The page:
by Peter Franklin
Tuesday, 12
May 2020

Are the young turning into progressive authoritarians?

by Peter Franklin
Greta Thunberg speaks to campaigners in Washington, DC, on 13 September, 2019

Are “authoritarian states better equipped than democracies to tackle the climate crisis?”

Astonishingly, 53% of young Europeans (aged 16-29) seem to think so. This compares to 42% for the 30-49 age group and just 35% for the 50-69 age group.

These figures come from a poll conducted by the Bertelsmann Foundation for the Europe’s Stories project at Oxford University. The project’s leader, Timothy Garton Ash, contrasts this against another finding which was that an “astonishing 71% of Europeans are now in favour of introducing a universal basic income”:

What kind of historical moment will this turn out to be, for Europe and the world? It could lead us to the best of times. It could lead us to the worst of times.
- Timothy Garton Ash

Garton Ash wasn’t the only one to be both delighted and dismayed by the poll results. For instance, here’s a reaction from Rutger Bregman, the Left-wing intellectual of the moment:

Huge majority of Europeans in favour of universal basic income. Most want carbon neutrality in 2030, bigger role for the state, mandatory minimum wage and more. Bye bye neoliberalism.
- Rutger Bregman

On the other hand, he said the response to the authoritarian states versus democracy question was “disturbing”.

So, how do we resolve this apparent paradox? Are young Europeans a bunch of ‘progressive authoritarians’? I’m not so sure. The poll was conducted in March, when the news was full of stories about how China had cracked down on the Covid epidemic, while western governments were still wondering what to do. Even if young people believe that authoritarian regimes are “better equipped” to deal with crisis situations than democracies, that doesn’t mean that they prefer authoritarianism to democracy.

As for the progressive parts of the equation — the stuff about Universal Basic Income, climate change etc — the poll provides scant evidence that the young are more radical than their elders. It’s true that younger respondents were more likely to favour a “ban on petrol and diesel vehicles”; but, on the other hand, older respondents preferred a “ban on non-essential flying”.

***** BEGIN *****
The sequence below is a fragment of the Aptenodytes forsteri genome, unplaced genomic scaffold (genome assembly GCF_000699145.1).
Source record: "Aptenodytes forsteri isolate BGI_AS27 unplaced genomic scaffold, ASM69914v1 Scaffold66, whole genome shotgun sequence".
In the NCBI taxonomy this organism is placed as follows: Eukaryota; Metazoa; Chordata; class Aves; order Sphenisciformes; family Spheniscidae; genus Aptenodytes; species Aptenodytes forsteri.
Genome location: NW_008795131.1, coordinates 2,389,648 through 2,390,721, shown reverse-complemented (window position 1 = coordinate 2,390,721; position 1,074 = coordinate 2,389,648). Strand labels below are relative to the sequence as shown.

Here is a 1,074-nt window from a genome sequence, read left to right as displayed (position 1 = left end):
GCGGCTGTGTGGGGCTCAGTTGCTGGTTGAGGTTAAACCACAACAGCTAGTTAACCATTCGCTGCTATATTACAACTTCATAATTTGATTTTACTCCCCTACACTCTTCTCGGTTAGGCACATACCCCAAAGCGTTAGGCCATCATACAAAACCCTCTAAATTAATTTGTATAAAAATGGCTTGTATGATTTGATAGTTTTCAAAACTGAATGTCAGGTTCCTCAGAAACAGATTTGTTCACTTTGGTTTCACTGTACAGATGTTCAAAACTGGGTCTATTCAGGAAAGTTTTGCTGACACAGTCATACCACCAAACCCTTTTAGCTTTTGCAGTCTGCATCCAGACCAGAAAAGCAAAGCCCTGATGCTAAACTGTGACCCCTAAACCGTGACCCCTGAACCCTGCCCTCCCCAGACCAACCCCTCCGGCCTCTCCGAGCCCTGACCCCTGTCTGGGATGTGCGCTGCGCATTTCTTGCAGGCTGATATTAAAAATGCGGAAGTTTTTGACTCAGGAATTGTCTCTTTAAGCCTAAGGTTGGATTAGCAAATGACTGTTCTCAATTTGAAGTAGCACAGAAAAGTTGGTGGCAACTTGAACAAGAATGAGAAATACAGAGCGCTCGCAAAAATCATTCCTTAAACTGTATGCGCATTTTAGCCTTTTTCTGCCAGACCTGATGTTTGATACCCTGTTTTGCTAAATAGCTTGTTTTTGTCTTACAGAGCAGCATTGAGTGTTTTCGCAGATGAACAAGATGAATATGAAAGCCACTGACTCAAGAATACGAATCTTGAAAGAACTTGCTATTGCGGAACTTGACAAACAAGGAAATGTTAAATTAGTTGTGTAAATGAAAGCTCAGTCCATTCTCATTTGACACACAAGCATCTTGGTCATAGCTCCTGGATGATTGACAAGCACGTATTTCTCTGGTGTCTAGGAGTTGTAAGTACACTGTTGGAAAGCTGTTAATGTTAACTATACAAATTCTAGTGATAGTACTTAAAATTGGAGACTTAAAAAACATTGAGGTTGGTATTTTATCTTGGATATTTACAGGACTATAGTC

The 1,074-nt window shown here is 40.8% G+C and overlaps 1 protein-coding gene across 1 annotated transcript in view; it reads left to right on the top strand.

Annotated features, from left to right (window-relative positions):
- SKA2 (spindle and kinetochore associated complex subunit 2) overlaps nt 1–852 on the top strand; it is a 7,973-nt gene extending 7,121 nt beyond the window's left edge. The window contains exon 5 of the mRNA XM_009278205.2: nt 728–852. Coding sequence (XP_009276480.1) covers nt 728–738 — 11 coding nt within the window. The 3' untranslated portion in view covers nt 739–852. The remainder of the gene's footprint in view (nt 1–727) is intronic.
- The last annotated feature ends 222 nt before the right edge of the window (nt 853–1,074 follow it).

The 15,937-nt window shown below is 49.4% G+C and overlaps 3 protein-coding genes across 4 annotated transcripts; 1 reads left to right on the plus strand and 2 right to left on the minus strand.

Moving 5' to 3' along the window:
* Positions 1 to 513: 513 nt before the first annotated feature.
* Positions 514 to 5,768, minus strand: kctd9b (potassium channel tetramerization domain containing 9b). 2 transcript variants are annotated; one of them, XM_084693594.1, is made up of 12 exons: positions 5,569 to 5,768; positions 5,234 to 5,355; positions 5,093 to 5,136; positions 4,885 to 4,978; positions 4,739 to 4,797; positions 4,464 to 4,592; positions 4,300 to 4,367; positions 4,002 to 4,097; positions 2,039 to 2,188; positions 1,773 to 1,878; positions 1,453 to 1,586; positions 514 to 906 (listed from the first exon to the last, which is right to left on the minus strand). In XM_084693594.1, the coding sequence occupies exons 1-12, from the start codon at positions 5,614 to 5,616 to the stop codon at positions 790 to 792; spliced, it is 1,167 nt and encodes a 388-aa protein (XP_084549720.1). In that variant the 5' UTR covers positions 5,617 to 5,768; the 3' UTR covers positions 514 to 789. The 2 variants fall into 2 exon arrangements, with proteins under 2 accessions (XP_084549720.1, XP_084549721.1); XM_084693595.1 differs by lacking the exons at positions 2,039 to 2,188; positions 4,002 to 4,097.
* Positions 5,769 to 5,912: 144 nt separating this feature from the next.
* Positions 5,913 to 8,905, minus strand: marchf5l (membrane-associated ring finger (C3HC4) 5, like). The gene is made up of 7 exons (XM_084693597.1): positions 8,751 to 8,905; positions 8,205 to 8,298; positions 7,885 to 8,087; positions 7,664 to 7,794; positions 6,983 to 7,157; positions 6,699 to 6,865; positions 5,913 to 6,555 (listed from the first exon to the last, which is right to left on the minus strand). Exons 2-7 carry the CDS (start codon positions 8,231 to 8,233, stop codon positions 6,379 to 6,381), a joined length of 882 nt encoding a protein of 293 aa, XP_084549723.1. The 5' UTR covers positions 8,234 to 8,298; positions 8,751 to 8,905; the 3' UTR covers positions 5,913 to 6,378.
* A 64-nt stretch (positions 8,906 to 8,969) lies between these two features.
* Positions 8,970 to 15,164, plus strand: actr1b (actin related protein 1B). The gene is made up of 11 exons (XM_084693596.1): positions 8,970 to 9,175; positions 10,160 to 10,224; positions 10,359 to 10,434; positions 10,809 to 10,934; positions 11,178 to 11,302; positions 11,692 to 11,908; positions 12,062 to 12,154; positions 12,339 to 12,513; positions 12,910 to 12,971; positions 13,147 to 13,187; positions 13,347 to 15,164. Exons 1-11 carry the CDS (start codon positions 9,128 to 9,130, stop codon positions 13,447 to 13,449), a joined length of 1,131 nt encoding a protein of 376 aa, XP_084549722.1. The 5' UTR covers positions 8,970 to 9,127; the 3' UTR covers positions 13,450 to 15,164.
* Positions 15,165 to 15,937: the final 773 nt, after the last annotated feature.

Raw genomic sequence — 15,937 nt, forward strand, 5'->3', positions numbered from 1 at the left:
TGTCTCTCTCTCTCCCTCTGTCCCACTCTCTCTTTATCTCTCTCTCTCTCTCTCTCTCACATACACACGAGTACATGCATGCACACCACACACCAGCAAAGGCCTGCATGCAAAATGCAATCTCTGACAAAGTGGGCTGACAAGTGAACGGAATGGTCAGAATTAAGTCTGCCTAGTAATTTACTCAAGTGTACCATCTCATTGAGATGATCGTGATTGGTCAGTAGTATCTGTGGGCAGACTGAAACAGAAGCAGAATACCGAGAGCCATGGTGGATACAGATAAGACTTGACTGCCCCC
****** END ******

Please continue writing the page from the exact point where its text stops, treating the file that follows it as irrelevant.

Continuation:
It does seem clear that young have less faith in the capability of their governments than the older age groups do. But then they have had a different formative experience. For earlier generations there was the winning of the Second World War; the founding of the NHS; never having “had it so good”; the Space Age; the fall of the Berlin Wall; the advent of the Internet; and the exuberant optimism of the 1990s. There were disasters too, of course; but a sense that “things can only get better” prevailed.

Millennials and Post-Millennials are too young to remember any of that. Their world began with 9/11 and went on to the invasion of Iraq, the Global Financial Crisis, the Eurozone crisis, the refugee crisis, the populist backlash and now a global pandemic.

Well, bad stuff happens — but, from a western perspective, where’s the good to set against it? Where are the great achievements of the 20th century? This is an age of democracy without heroism, government without breakthroughs, politics without inspiration.

It’s not really surprising that the young are less than impressed.

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